Carroll Shelby, the master of muscle cars, was born 11th January
On Shelby's birthday we indulge in a look at the man behind muscle cars
Salt and pepper. Gin and tonic. Twin-stripes and 1960s US muscle cars. OK, while the third pairing might not be quite as fabled as the first and second, it was created by a legend. In most automotive circles at least, the combination is legendary.
Carroll Shelby was born on 11 January 1923 and is perhaps most fondly remembered for creating the four-wheeled icon that is the Shelby Cobra 427 in 1965. The former chicken farmer had created sports cars before the 6,998cc, Ford V8-engined monster, but it was the big-wheeled, flared-arched, ‘massive motor in a tiny, lightweight car’ two-seater which is arguably his most revered.
Other acclaimed achievements included a tuned Ford Mustang, the Shelby GT350. The 4.7-litre, 306bhp V8-engined fastback coupé arrived in 1965, and formed the basis of the GT350H ‘Rent-a-Racer’. A performance car offered by the Hertz Corporation, around 1,000 of the black-painted, gold-striped cars were built. In 1967, the Shelby GT500 was introduced with a ‘Ford Cobra’ 428 cu.in V8.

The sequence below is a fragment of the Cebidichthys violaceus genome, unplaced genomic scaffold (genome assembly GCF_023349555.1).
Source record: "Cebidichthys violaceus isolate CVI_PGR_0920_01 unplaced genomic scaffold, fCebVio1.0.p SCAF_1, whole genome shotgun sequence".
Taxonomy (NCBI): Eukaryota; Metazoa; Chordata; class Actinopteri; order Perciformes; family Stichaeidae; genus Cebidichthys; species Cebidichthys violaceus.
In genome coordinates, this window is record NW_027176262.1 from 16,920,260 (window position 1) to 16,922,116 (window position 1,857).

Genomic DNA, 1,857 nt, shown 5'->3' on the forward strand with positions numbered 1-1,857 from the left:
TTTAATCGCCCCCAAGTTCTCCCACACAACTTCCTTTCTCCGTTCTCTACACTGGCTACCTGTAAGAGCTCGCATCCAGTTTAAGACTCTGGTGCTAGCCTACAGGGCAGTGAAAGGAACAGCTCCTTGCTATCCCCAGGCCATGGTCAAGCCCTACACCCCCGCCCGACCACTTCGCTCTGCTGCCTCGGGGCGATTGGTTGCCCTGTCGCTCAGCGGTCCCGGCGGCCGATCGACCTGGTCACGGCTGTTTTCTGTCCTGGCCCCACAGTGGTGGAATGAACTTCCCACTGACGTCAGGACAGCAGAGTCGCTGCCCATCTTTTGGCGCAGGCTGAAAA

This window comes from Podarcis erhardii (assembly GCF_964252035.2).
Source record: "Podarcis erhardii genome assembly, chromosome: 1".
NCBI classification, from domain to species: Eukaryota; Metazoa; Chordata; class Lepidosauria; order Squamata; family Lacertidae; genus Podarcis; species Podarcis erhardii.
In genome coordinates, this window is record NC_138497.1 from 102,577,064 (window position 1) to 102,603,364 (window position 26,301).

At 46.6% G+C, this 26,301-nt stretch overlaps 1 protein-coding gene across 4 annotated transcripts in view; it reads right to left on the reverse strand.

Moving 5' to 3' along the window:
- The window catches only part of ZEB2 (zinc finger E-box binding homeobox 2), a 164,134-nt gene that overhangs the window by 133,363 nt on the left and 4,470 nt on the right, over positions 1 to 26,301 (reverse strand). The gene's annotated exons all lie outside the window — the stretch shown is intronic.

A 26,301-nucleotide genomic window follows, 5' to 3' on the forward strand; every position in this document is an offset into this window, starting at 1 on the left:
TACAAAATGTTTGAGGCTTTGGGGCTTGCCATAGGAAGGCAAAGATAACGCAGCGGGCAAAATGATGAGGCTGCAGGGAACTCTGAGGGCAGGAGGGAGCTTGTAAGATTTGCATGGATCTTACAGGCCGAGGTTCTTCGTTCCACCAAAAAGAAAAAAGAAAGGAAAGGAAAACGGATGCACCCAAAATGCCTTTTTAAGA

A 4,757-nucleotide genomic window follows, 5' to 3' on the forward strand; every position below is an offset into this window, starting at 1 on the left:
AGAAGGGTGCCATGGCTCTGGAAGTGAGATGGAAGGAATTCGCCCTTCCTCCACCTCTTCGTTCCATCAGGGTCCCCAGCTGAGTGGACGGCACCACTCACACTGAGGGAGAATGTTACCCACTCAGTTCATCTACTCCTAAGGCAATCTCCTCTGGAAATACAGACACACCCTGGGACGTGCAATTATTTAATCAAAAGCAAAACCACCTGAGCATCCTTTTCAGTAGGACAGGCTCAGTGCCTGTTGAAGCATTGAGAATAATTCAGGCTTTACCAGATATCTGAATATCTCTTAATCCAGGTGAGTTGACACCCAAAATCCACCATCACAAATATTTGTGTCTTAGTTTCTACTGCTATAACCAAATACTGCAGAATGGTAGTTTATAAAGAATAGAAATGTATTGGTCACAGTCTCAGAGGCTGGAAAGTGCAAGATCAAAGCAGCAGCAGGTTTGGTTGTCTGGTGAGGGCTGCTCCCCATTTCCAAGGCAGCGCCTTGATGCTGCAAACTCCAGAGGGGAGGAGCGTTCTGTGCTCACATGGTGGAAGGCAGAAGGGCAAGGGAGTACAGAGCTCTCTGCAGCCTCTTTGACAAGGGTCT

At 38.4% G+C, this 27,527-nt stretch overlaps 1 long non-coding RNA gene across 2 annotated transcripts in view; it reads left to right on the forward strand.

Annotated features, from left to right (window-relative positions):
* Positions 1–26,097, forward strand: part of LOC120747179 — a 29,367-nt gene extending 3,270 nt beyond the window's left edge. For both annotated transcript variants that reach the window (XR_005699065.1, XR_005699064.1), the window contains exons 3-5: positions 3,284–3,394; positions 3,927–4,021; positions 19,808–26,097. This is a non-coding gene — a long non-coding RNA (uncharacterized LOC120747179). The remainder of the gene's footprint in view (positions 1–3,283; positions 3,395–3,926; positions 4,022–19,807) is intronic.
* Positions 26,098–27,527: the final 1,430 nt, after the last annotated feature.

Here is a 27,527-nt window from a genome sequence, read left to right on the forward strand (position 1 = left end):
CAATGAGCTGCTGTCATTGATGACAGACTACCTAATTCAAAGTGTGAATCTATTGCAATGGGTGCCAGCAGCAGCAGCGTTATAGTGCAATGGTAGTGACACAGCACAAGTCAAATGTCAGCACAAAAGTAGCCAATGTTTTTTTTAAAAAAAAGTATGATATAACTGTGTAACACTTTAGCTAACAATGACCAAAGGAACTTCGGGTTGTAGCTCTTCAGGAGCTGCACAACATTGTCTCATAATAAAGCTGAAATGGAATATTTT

Chrysler was the next stop for Shelby in the early 1980s where he conceived a range of performance cars under the Dodge brand. The muscle car master even had a hand in the birth of the 400bhp, 8.0-litre V10-powered Dodge Viper RT/10. In the early 2000s, the Shelby-Ford marriage vows were renewed with the announcement that Shelby was a consultant on the new Ford GT supercar.
In 2003 Shelby and Ford collaborated on the V10-engined Ford Shelby Cobra Concept. A new performance Mustang, the Ford Shelby GT500 followed in 2005, while a new iteration of the ’65 Hertz Mustang – the Shelby GT-H – arrived a year later and started a run of modern-day Shelby-branded pony cars.
As well as being gifted with road machines, Shelby also enjoyed considerable success at Le Mans. The Shelby-American Daytona Cobra coupé won the GT class in 1964 – ahead of Ferrari – and finished fourth overall. Ford also had a Ferrari-beating goal and Shelby supported the US carmaker on development of its GT40 racing car. It was a wise move: in 1966, a trio of Ford’s new endurance sports car racer finished first, second and third at the French event.
Shelby was certainly no stranger to the Circuit de la Sarthe. In 1959, before an ongoing heart condition forced him to retire from racing, he and Ray Salvadori won the renowned French endurance event with an Aston Martin DBR1/300. Lesser known perhaps is that Shelby also marketed his own brand of chilli mix, as well as deodorant – ‘Pit Stop’ was sold as ‘A Real Man’s Deodorant.’ The performance car visionary also launched his own charity, the Carroll Shelby Foundation.
A master of many talents and one of the automotive greats, Carroll Shelby died on 10 May 2012 aged 89. But, while he may be gone, his prodigious performance and muscle car legacy remains as legendary as the man himself.
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